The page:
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Featuring hospital and health care headlines from the media and the Web.

Iowa News

Republicans secretly fear health repeal
The Washington Post obtained a leaked audio recording of congressional Republicans at a closed-door retreat in late January. The topic of discussion: the GOP strategy to repeal and replace the Affordable Care Act. The 93-minute peek behind the political curtain instills no confidence in a listener that lawmakers have any idea what to do next. Despite the public vows and votes some have made to do away with the law, it is dawning on them that following through brings numerous political and financial challenges. (Des Moines Register)

Flu has now killed 25 Iowans, up from 14 a week ago
The number of such deaths jumped from 14 reported a week ago. Most of this winter’s flu deaths have been among elderly people with other underlying health problems, the Iowa Department of Public Health said. By early February of last year, the department had been notified of just six flu deaths. However, the difference might be partly explained by more efficient methods of reporting such cases. (Des Moines Register)

Coalition urges Iowa Legislature to adopt ‘hands-free’ distracted driving law
Iowa lawmakers seemed generally favorable to a pitch to prohibit motorists from using hand-held communication devices, but didn’t agree on the best way to stop drivers from texting while driving. A coalition of law enforcement, insurance companies and wireless phone service providers on Thursday encouraged the House Transportation Committee to start by making texting while driving a primary offense. It’s now a secondary offense in Iowa, one of five states where drivers cannot be stopped for texting. (Cedar Rapids Gazette)

ISU to take part in center of excellence focused on vector-borne diseases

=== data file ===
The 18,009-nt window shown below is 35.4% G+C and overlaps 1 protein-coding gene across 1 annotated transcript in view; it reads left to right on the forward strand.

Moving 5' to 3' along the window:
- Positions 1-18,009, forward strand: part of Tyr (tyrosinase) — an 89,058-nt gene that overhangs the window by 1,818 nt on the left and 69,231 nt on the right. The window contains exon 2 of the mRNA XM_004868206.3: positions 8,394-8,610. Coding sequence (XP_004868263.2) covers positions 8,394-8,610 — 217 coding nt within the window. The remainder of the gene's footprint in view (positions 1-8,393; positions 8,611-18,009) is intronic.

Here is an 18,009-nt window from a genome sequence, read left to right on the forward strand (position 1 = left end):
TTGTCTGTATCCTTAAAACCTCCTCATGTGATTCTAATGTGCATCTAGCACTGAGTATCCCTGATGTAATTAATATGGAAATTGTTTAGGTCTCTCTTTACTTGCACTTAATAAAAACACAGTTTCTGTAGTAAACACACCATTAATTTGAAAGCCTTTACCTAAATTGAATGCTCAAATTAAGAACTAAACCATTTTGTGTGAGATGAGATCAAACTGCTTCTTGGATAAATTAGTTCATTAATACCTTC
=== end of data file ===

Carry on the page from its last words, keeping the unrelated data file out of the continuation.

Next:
Iowa State University will take part in a new consortium aimed at producing research and training programs related to vector-borne diseases such as those transmitted by mosquitoes and ticks. The Upper Midwestern Center of Excellence in Vector Borne Diseases, funded by a $10 million grant from the Centers for Disease Control and Prevention, will provide new opportunities for collaboration and boost surveillance and prevention efforts regarding vector-borne disease, or illnesses spread by the bite of infected insects. (Iowa State University)

National News

Repeal or repair? GOP tries to clarify message on Obamacare
Two top Republicans long expected to lead the Senate’s role in repealing the Affordable Care Act said publicly this week that they are open to repairing former president Barack Obama’s landmark health-care law ahead of a wholesale repeal, which has been a GOP target for eight years. Coming one week after a closed-door strategy session in which Republicans expressed frank concerns about the political ramifications of repealing the law and the practical difficulties of doing so, statements this week by Sen. Orrin Hatch, R-Utah, and Sen. Lamar Alexander, R-Tenn., brought into public view the political and policy challenges the GOP is facing. (Washington Post/Cedar Rapids Gazette)

Employers fret job-based coverage vulnerable to fallout from GOP health overhaul
Employer-sponsored medical plans still cover more Americans than any other type, typically with greater benefits and lower out-of-pocket expense. Recent cost increases for job-based coverage have been a tiny fraction of those for Obamacare plans for individuals. Now, as President Donald Trump promises a replacement for the Affordable Care Act that will provide “insurance for everybody,” employers worry Republican attempts to redo other parts of the insurance market could harm their much larger one. (Kaiser Health News)

CDC seeks controversial new quarantine powers to stop outbreaks
The new powers are outlined in a set of regulations the Centers for Disease Control and Prevention published late last month to update the agency’s quarantine authority for the first time since the 1940s. The outlined changes are being welcomed by many health lawyers, bioethicists and public health specialists as providing important tools for protecting the public. But the CDC’s increased authority is also raising fears that the rules could be misused in ways that violate civil liberties. The update was finalized at the end of the Obama administration and was scheduled to go into effect Feb. 21. (WBUR)

Hospitals turn to staff to ensure that facilities are designed for optimal operations
From bottlenecks in emergency departments to communication breakdowns between departments to lengthy walks down corridors, hospitals face daily inefficiencies that can affect patient care, staff performance and their own bottom lines. But many hospitals are headed down the right path as they work to streamline the processes that can make or break a facility, according to Health Facilities Management’s 2016 Hospital Construction Survey, conducted in cooperation with the American Society for Healthcare Engineering. (Health Facilities Management)

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